To assess the risks of a further slump, we track two measures of valuation. The first is the price-to-income ratio, a gauge of affordability. The second is the price-to-rent ratio, which is a bit like the price-to-earnings ratio used to value companies. Just as the value of a share should reflect future profits that a company is expected to earn, house prices should reflect the expected benefits from home ownership: namely the rents earned by property investors (or those saved by owner-occupiers). If both of these measures are well above their long-term average, which we have calculated since 1975 for most countries, this could signal that property is overvalued.
Based on the average of the two measures, home prices are overvalued by about 25% or more in Australia, Belgium, Canada, France, New Zealand, Britain, the Netherlands, Spain and Sweden (see table). Indeed, in the first four of those countries housing looks more overvalued than it was in America at the peak of its bubble.
American prices fell sharply, even though homes were less overvalued than they were in many other countries, because high-risk mortgages and a surge in unemployment caused distressed sales. In most other countries, lenders avoided the worst excesses of subprime lending, and unemployment rose by less, so there were fewer forced sales dragging prices down. America is also unusual in having non-recourse mortgages that let borrowers walk away with no liability.In other financial news this week, Jim Flaherty imposed new requirements on the banks, saying it was just prudential and part of a normal review, which caught the banks totally by surprise. "Move to have more power over banks ‘prudential:’ Flaherty": "Under the proposed legislation, any bank or insurance company that increased its consolidated assets by more than 10 per cent through an acquisition outside Canada would need the minister’s approval." "Flaherty sets updates to financial laws": "As well, the government proposes to increase the threshold that requires large banks to be widely held to $12 billion in equity from $8 billion." Pretty big moves for a normal or "prudential" review, no?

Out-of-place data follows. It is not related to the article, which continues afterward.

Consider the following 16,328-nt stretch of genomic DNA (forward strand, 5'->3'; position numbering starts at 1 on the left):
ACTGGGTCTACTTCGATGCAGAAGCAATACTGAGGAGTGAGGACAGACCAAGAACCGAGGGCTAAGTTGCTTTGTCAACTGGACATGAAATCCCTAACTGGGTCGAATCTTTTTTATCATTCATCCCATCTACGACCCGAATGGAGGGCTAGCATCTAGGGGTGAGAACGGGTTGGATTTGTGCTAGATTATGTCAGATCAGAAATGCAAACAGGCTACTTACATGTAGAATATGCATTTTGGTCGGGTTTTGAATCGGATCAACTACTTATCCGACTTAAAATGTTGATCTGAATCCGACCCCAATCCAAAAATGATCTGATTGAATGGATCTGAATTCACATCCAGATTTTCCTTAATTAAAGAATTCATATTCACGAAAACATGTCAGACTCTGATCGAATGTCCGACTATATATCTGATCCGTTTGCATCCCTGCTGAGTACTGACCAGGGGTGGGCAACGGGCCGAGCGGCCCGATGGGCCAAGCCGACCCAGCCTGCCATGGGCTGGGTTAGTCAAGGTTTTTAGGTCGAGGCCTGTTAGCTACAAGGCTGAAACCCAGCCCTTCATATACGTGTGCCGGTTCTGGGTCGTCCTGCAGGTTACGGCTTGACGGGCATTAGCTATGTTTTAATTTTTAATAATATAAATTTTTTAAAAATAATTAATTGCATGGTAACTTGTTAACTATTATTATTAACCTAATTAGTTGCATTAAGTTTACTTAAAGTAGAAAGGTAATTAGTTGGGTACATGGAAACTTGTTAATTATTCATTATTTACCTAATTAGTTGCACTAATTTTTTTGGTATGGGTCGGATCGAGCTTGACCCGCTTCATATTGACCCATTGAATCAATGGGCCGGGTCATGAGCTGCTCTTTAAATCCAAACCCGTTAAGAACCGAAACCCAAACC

An optimist could therefore argue that our gauges overstate the extent to which house prices are overvalued, and that if markets are only a bit too expensive they can adjust gradually without a sharp fall. It is important to remember, however, that lower interest rates and rising populations were used to justify higher prices in America and Ireland before their bubbles burst so spectacularly.
Another concern is that Australia, Britain, Canada, the Netherlands, New Zealand, Spain and Sweden all have even higher household-debt burdens in relation to income than America did at the peak of its bubble. Overvalued prices and large debts leave households vulnerable to a rise in unemployment or higher mortgage rates. A credit crunch or recession could cause house prices to tumble in many more countries.